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Give us The Chance to Help More Animals

The Mayhew Animal Home provides a range of community outreach projects and vital services helping pet owners and pets in London.

Every day our Animal Welfare Officers work in communities across London reaching out to and assisting pet owners, the homeless, the elderly and vulnerable. For those pets that need urgent and routine preventative veterinary care and treatment, they are brought to our on-site Community Vet Clinic where our team of vets and vet nurses are on-hand to treat, neuter and care for pets. 

On Tuesday 29th November 2016 it’s Giving Tuesday, a day of giving to great causes, please consider a donation to give us the chance to help more animals in need. You can text to donate to support The Mayhew and all the work that we do, simply text TEXT29 £3, £5 or £10 to 70070.

To give a snapshot of the great work that our Animal Welfare Officers and Vet Clinic team do, in two weeks they helped 73 animals involved in our ongoing community work including:

  • Three dogs belonging to homeless people
  • Three dogs from illegal breeders – neutered the dogs preventing further sale of puppies to pet shops
  • Three Pick & Snip dog welfare cases – including neutering a dog being used to breed for money
  • 17 Trap, Neuter and Return cases from three feral colonies
  • 44 Pick & Snip cats – we collected the pets, health checked and neutered them as well as de-fleaing, worming and vaccinating them
  • Taking care of pets for three ongoing vulnerable owner welfare cases we deal with.

For the past 2 ½ years our Animal Welfare Officers have looked after 90-year-old Valerie’s two cats, Harry and Bobby. Her two cats were suffering from a serious flea anaemia condition which caused baldness and severe discomfort. After contacting a number of charities for help and being turned away, she had nowhere else to turn to. Eventually Valerie, who is house-bound and disabled, contacted us and our Animal Welfare Officers immediately visited her to offer help and advice. Since then our Officers regularly visit Valerie, pick up her two cats and bring them to our Community Vet Clinic where they are given health checks, worming and de-fleaing and the necessary preventative care to ensure they remain in tip-top health. After treatment they are returned to Valerie on the same day.

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Valerie’s daughter, Mary, says: “She loves her cats. They are great companions to her and she wouldn’t be apart from them and they wouldn’t be apart from her.” The Mayhew’s assistance to Valerie means that she can keep and enjoy her pets at home safe in the knowledge that they are healthy and happy and that she can ask us for help at any time. Our innovative Pick & Snip project is unique to The Mayhew and we are the only charity to run this service.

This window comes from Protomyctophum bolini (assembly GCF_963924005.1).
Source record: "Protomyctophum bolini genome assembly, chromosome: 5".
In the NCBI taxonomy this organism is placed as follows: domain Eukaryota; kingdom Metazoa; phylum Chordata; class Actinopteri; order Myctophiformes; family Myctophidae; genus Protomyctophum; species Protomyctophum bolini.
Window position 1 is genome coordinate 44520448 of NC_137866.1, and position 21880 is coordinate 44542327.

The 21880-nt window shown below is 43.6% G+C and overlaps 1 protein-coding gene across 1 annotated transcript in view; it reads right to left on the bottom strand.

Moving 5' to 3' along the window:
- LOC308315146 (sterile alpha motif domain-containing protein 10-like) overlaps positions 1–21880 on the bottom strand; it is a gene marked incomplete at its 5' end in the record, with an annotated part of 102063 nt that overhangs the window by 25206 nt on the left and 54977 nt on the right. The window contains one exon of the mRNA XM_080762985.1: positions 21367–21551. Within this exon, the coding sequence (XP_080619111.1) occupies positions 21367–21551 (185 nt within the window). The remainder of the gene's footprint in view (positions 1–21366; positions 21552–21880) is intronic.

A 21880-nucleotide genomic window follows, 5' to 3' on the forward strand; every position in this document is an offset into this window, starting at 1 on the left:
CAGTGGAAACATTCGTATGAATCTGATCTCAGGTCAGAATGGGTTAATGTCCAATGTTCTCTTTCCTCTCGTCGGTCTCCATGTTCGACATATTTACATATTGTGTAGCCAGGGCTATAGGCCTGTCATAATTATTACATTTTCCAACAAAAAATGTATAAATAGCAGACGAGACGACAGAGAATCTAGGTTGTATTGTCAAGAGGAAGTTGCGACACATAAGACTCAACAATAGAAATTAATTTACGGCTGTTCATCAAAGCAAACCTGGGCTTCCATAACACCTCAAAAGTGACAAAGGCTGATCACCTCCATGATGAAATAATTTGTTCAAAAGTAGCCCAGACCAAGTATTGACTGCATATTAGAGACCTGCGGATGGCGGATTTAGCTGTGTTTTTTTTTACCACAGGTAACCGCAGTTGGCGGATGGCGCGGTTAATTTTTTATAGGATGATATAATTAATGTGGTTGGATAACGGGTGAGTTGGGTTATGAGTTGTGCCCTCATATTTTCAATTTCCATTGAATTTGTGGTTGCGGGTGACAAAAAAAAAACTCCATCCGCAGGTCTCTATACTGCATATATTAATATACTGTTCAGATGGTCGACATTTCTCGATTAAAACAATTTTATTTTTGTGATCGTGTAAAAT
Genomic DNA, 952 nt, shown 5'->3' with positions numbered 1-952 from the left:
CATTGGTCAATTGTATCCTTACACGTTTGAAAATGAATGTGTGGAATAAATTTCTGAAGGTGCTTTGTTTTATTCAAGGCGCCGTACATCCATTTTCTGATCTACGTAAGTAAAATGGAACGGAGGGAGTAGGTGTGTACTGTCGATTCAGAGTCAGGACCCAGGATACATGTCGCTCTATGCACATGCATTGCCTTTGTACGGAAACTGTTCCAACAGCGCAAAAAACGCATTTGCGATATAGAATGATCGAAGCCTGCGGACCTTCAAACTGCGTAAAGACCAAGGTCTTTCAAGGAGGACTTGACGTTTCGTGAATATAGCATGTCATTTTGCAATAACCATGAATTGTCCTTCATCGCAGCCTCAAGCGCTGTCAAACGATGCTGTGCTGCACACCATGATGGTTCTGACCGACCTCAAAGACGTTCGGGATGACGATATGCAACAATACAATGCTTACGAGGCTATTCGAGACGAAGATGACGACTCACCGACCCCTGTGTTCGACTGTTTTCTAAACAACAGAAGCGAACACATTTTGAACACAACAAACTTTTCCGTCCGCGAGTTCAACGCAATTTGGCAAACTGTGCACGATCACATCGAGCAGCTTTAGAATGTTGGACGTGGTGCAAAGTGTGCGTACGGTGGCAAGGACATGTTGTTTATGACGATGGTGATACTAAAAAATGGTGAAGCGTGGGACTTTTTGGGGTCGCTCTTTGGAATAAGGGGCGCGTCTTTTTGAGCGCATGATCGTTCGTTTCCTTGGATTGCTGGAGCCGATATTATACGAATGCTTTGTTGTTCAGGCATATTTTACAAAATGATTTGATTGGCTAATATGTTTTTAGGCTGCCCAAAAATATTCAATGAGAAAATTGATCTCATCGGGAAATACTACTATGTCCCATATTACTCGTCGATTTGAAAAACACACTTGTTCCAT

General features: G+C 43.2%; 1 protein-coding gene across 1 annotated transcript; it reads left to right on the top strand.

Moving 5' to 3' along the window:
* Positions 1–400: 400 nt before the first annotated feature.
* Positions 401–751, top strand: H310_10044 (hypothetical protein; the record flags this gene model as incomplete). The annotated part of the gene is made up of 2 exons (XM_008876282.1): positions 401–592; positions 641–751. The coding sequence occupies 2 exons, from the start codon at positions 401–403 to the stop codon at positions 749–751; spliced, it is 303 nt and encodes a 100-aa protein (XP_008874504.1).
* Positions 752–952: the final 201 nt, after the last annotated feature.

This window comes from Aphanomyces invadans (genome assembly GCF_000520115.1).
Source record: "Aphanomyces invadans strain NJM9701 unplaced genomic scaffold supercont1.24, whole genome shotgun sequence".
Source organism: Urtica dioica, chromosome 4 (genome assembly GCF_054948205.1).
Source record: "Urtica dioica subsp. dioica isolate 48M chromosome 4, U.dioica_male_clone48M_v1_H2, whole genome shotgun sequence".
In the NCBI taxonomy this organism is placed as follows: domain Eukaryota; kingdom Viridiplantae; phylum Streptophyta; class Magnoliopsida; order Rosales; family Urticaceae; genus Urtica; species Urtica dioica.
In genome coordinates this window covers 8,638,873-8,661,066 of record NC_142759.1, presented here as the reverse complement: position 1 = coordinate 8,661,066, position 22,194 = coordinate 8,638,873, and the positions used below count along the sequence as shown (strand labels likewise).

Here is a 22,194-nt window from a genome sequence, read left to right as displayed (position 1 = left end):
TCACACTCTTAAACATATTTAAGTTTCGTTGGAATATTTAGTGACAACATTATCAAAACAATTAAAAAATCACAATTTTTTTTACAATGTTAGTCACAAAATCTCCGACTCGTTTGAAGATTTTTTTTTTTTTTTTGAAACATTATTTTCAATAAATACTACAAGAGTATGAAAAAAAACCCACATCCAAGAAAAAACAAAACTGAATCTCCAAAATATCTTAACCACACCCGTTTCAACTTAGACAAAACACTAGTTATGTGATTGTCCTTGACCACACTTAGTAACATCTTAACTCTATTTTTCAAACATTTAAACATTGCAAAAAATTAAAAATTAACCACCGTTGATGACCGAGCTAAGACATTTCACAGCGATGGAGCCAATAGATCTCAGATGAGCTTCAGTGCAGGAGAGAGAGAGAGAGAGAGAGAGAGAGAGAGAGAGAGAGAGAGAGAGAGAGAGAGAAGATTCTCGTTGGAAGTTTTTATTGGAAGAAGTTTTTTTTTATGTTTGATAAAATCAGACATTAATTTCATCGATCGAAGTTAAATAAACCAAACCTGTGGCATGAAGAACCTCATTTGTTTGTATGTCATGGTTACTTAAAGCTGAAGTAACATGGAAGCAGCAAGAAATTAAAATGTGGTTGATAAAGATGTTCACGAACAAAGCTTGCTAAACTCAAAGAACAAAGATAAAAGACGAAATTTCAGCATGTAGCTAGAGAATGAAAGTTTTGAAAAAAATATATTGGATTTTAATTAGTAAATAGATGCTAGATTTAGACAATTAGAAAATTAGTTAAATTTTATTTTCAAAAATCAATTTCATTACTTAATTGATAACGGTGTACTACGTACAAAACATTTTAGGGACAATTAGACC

Our Animal Welfare Officers work with homeless and rehabilitation organisations in London, such as The Salvation Army and Spitalfields Crypt Trust, providing food, collars, leads and offering neutering and preventative care to the dogs of the homeless.

One of the homeless’ dogs we helped during the two weeks is a Staffy dog called Toffee who lives with his owner at a Salvation Army hostel in East London where our Animal Welfare Officers regularly visit and offer assistance. We brought him into our Vet Clinic for neutering, flea and worming treatment and a health check.

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Another dog we helped belongs to a vulnerable man who is a recovering addict. His dog, Chelsea, was in poor health with conjunctivitis, a blocked anal gland and a flea allergy. Our Animal Welfare Officers brought him to The Mayhew where our vet team set to work immediately to treat him. He is now healthier, his eye has healed and his fur is shiny and in good condition. Our Officers will continue to check on this owner and his dog to make sure that they receive ongoing assistance as well as providing dog food.

We also neutered a cat that had come into us as a stray and had gone missing for 4 days, most probably because she was unneutered and looking for a mate. We reunited the cat with her grateful owner and offered to neuter the cat as part of our free Pick & Snip service. As the cat was 8 months old, the owner incorrectly thought that she was too young to be neutered. Our Animal Welfare Officers advised her that cats can be neutered from 4 months old to stop them having litters at such a young age.

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During the fortnight, our Officers also brought in 17 feral cats from 3 colonies to our Vet Clinic for a health check, preventative veterinary care and neutering. Our work to neuter cats that live in feral colonies is vital to stem the numbers of kittens born and adding to the already huge feral population. In just 7 years, one female cat and her offspring can produce 370,000 kittens, so neutering is essential to ensure that the cat population is proactively controlled.

 

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Consider a donation for Giving Tuesday

This Giving Tuesday please consider a donation towards the work of our Animal Welfare Officers and Vet Team who help pets that are abandoned, unwanted, neglected and suffering and urgently need our assistance. Your donation will also go towards our proactive community outreach work helping pet owners so that their pets don’t end up in a shelter like ours. Your money enables us to provide vital services to help hundreds of animals in need every year.

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